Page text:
Violence against women up
LAHORE: The International Women’s Day was observed here on Monday by different organisations by holding rallies and meetings.
Hundreds of women participated in a rally organised by the Women Workers Helpline on The Mall from Nasser Bagh to Faisal Square.
Addressing the rally, WWH chairperson Azra Shad said women workers in Pakistan were denied their legal rights and were compelled to work for longer hours for meager wages.
WWH Secretary-General Bushra Khaliq said it was the duty of the state to ensure payment of equal wages to women. They should also be given equal share in inheritance. She also stressed the need for end to domestic violence against women and fixing of minimum wage at Rs15,000 per month.
SAP: Women were briefed on the salient features of the recently promulgated law against harassment at workplace at a meeting organised by the South Asia Partnership.
Women from Rahim Yar Khan, Multan, Muzaffargarh, Layyah, Bahawalpur, Mianwali, Lodhran and Rajanpur attended the meeting.
Speaking at a meeting arranged by the Pakistan Workers Federation at the Bakhtiar Labour Hall, International Labour Organisation Country Director Donglin Li said women in Pakistan had a lower employment rate, weaker control over property and resources and concentration in informal and vulnerable forms of employment with lower earnings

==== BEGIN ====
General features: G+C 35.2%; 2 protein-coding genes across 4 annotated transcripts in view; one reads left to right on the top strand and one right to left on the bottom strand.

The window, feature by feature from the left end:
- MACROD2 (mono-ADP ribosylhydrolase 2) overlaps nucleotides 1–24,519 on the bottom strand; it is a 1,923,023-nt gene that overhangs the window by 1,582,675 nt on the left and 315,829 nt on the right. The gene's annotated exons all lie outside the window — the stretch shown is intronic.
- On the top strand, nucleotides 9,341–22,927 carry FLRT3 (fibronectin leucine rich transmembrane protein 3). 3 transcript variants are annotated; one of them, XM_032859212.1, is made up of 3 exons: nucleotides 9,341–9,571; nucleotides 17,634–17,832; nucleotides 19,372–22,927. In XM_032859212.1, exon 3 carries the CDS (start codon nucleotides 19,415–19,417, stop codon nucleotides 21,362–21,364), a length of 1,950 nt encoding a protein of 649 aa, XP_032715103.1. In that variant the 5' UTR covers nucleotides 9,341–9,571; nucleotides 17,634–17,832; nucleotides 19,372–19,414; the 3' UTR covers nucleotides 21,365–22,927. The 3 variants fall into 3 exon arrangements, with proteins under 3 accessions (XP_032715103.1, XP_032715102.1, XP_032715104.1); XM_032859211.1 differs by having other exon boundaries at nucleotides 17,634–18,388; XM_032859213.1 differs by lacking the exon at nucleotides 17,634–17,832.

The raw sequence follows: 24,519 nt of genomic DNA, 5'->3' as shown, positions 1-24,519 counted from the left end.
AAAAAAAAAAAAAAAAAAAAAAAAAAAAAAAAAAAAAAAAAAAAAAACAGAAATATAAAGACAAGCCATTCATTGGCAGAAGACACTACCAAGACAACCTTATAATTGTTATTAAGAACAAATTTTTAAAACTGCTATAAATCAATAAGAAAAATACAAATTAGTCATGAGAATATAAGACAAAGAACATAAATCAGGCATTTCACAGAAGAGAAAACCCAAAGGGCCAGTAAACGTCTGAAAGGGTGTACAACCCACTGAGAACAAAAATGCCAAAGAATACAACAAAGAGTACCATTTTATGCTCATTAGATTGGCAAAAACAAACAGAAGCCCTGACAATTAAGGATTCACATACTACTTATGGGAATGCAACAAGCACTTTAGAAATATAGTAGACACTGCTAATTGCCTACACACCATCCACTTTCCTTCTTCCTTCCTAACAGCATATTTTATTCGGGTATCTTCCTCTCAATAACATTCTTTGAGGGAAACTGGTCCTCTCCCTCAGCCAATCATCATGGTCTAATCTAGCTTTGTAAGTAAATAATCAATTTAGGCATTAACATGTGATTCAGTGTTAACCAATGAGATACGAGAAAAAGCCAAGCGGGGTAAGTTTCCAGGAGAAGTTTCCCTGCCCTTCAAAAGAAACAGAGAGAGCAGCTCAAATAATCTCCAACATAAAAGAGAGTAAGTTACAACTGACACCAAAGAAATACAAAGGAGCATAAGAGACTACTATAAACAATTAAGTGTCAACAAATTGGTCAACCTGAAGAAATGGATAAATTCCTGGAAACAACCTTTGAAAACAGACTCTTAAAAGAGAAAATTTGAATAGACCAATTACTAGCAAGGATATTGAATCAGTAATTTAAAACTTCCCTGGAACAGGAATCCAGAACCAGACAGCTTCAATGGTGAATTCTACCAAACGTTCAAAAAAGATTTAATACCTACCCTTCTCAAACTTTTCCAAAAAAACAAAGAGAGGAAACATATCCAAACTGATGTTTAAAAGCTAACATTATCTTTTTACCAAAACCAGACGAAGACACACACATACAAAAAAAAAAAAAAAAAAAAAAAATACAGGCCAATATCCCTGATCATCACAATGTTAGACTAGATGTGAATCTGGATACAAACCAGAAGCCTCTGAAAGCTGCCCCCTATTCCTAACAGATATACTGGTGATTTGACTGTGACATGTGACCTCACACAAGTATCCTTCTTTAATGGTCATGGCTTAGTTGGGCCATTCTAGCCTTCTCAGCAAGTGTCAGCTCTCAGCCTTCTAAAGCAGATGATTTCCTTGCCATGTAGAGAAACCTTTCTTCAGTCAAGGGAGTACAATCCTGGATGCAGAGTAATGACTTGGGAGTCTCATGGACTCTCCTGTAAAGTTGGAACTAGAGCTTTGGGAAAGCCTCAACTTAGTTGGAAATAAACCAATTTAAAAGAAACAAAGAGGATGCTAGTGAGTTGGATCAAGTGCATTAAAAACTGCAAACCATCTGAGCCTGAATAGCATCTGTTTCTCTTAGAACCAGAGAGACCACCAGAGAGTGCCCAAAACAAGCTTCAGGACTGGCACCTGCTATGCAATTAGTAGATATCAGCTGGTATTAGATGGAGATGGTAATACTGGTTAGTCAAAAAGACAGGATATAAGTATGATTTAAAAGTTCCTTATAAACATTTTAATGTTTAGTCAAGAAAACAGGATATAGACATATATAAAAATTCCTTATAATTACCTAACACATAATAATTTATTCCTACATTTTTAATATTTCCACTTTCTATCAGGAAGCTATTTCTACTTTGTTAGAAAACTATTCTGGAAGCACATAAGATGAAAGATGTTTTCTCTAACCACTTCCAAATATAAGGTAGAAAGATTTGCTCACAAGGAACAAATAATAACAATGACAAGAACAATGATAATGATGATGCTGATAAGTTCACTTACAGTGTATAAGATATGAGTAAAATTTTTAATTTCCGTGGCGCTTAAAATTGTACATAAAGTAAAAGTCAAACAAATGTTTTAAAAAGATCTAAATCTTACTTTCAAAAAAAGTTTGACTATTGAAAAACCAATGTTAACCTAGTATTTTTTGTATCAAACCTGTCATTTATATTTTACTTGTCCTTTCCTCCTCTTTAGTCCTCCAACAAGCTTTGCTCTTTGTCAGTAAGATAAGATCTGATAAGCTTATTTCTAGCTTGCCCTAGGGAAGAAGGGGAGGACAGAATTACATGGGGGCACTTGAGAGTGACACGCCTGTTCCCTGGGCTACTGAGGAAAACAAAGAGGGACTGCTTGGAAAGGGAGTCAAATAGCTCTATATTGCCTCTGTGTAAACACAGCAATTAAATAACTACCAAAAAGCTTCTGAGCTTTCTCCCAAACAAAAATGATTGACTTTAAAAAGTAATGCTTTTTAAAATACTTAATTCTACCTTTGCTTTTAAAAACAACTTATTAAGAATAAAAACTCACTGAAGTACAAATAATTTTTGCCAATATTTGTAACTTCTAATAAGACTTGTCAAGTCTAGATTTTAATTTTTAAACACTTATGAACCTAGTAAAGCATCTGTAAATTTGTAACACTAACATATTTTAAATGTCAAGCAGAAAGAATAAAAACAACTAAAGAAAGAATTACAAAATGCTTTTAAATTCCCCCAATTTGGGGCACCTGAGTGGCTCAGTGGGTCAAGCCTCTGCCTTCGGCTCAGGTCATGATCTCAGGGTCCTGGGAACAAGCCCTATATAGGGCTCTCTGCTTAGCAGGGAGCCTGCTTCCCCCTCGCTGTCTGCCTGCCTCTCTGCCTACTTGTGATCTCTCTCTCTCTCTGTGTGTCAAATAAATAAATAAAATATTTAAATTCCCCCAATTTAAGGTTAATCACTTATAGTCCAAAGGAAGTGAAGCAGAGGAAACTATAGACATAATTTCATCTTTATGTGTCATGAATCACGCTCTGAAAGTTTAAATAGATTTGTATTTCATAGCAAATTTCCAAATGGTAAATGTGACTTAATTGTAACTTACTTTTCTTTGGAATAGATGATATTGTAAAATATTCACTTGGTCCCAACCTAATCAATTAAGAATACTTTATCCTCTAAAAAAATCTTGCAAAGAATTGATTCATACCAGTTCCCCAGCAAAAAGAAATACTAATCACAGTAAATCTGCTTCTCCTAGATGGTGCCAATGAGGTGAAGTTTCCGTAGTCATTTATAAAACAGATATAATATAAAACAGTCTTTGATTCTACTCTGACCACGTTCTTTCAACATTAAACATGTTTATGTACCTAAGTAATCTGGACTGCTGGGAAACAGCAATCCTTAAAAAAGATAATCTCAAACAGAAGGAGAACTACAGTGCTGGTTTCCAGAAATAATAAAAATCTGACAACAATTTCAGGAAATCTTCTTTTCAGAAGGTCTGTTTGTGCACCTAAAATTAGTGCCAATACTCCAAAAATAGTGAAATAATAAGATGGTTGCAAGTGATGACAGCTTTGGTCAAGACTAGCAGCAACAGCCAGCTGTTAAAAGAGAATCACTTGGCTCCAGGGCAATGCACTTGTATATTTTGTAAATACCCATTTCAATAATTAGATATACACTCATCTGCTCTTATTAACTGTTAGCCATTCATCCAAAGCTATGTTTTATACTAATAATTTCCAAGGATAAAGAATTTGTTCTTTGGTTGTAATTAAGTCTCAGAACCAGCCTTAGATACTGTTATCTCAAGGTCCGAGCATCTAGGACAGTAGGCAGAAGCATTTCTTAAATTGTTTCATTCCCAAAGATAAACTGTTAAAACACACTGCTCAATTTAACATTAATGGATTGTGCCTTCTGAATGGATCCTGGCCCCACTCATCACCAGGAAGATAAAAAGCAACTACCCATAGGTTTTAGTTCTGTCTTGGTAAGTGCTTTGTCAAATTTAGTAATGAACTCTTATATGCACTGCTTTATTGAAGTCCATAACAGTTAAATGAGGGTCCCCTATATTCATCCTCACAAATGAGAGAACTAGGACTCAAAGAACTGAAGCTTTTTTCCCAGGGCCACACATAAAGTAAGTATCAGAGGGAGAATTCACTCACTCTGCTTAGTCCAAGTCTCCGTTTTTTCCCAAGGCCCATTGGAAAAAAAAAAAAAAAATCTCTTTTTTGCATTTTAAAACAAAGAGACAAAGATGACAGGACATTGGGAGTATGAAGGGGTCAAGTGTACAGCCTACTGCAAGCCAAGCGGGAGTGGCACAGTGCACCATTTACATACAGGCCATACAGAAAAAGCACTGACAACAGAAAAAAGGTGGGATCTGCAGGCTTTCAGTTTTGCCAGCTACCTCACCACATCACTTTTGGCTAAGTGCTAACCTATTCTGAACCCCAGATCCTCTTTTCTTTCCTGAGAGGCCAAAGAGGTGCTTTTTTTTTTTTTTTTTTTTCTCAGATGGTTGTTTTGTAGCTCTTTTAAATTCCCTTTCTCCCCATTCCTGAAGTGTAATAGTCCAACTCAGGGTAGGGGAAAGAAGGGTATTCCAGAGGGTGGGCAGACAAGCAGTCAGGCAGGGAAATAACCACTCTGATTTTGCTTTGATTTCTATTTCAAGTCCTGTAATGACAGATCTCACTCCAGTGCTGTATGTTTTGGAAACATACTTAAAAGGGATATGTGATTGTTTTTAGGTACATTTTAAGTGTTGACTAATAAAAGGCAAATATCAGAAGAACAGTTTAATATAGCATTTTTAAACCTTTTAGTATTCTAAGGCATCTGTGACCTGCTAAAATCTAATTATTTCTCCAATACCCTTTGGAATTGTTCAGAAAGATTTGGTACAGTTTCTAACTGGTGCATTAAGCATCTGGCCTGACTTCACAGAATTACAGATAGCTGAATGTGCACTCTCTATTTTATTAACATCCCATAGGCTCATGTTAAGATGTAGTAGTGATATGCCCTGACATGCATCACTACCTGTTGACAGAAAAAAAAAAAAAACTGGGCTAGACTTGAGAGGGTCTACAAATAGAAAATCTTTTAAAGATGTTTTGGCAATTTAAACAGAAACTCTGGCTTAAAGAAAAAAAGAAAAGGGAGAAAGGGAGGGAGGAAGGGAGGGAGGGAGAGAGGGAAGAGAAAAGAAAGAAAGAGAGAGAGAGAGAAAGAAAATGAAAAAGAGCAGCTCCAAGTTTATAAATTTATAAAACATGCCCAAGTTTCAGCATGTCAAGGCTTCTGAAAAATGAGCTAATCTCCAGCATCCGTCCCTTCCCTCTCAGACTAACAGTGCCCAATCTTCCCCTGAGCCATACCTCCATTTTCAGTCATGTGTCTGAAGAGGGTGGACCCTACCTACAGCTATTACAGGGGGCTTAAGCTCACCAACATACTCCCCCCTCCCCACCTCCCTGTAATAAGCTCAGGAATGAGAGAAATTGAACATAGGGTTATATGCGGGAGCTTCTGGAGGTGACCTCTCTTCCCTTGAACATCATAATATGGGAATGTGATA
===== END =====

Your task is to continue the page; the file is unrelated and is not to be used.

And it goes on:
Human Rights Commission of Pakistan Secretary-General IA Rehman said the women were still being subjected to exploitation in the form of bonded labour. Domestic women workers were denied respect.
SPO: Need for participation of women in national affairs was stressed at a conference on ‘Women, Democracy and Economy’ organised by the Strengthening Participatory Organisation.
Speaking on the role of women in democracy, Dr Neelam Husain said the system prevalent in the country was not democratic. There was no democracy in homes and society either.
Husain Naqi said the military rule had harmed the struggle of women for rights. Hudood Ordinances promulgated by Gen Zia were still there despite being discriminatory and controversial.
Tanvir Jehan said women were being suppressed and victimised in the name of religion and gender due to the state structure based on maintaining stranglehold on power through violence. A minister had even supported burial of women alive in the name of culture and tradition.
Dr Saman Yazdani said the incidence of violence against women had increased by 13 per cent during the past one year.
Farah Zia said the late Ajmal Khattak had declined to support Iqbal Haider’s resolution against murder of Samia Sarwar at the behest of her father in the assembly describing it as tradition.
Historian Dr Mubarik Ali said women were not given any importance in tribal and feudal culture. Men resorted to violence on the pretext of protection of traditions when women challenged their right to decide their fate.